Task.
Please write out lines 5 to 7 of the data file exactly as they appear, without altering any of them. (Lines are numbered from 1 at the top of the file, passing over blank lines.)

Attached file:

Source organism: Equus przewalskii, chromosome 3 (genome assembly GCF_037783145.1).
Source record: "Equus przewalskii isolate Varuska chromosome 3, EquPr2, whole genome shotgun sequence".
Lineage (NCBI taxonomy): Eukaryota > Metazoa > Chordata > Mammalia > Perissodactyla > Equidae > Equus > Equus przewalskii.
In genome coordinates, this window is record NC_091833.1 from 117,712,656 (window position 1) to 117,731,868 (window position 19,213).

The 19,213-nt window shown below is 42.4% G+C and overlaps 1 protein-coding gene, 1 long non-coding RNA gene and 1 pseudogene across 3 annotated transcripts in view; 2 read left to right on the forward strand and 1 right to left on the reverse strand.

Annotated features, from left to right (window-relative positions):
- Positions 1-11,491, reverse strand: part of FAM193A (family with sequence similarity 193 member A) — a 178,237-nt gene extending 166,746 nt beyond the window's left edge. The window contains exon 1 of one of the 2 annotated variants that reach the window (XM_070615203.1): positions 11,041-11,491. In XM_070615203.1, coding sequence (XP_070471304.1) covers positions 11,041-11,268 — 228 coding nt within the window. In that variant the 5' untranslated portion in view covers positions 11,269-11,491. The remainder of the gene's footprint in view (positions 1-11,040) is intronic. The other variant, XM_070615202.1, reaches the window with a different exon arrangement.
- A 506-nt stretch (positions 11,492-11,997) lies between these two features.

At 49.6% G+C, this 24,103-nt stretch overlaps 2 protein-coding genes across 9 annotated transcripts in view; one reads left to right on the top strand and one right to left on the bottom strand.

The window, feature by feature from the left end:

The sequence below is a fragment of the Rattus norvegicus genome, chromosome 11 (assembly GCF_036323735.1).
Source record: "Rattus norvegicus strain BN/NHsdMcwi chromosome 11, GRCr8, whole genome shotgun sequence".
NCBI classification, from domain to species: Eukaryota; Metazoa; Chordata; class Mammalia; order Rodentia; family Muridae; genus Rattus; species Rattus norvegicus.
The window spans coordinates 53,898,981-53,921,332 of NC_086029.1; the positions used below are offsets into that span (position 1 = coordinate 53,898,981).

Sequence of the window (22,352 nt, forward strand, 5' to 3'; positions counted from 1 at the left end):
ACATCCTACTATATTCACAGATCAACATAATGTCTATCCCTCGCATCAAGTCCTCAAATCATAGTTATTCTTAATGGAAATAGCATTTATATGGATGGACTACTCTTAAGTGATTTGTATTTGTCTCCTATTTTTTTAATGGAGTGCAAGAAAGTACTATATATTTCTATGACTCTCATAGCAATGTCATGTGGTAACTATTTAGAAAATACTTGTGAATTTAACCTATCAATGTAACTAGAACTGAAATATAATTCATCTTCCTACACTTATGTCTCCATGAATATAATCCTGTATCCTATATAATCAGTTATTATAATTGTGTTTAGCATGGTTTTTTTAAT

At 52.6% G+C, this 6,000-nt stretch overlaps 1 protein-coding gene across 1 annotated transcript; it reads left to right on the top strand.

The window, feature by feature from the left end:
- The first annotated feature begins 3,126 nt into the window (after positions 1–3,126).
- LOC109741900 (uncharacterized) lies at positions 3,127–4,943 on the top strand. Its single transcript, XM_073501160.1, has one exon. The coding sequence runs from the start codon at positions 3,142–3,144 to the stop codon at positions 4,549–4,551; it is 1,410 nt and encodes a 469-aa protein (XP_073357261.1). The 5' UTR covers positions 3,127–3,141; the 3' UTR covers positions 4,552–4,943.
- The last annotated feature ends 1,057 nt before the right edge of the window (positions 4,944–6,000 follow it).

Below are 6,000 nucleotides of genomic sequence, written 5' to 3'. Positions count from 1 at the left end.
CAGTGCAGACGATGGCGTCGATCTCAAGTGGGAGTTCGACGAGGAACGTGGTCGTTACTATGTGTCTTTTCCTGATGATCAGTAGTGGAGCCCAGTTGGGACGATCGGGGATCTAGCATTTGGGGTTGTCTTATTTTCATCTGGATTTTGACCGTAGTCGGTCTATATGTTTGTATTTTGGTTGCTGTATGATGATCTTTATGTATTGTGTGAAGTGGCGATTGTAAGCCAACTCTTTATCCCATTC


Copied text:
The 19,213-nt window shown below is 42.4% G+C and overlaps 1 protein-coding gene, 1 long non-coding RNA gene and 1 pseudogene across 3 annotated transcripts in view; 2 read left to right on the forward strand and 1 right to left on the reverse strand.

Annotated features, from left to right (window-relative positions):
- Positions 1-11,491, reverse strand: part of FAM193A (family with sequence similarity 193 member A) — a 178,237-nt gene extending 166,746 nt beyond the window's left edge. The window contains exon 1 of one of the 2 annotated variants that reach the window (XM_070615203.1): positions 11,041-11,491. In XM_070615203.1, coding sequence (XP_070471304.1) covers positions 11,041-11,268 — 228 coding nt within the window. In that variant the 5' untranslated portion in view covers positions 11,269-11,491. The remainder of the gene's footprint in view (positions 1-11,040) is intronic. The other variant, XM_070615202.1, reaches the window with a different exon arrangement.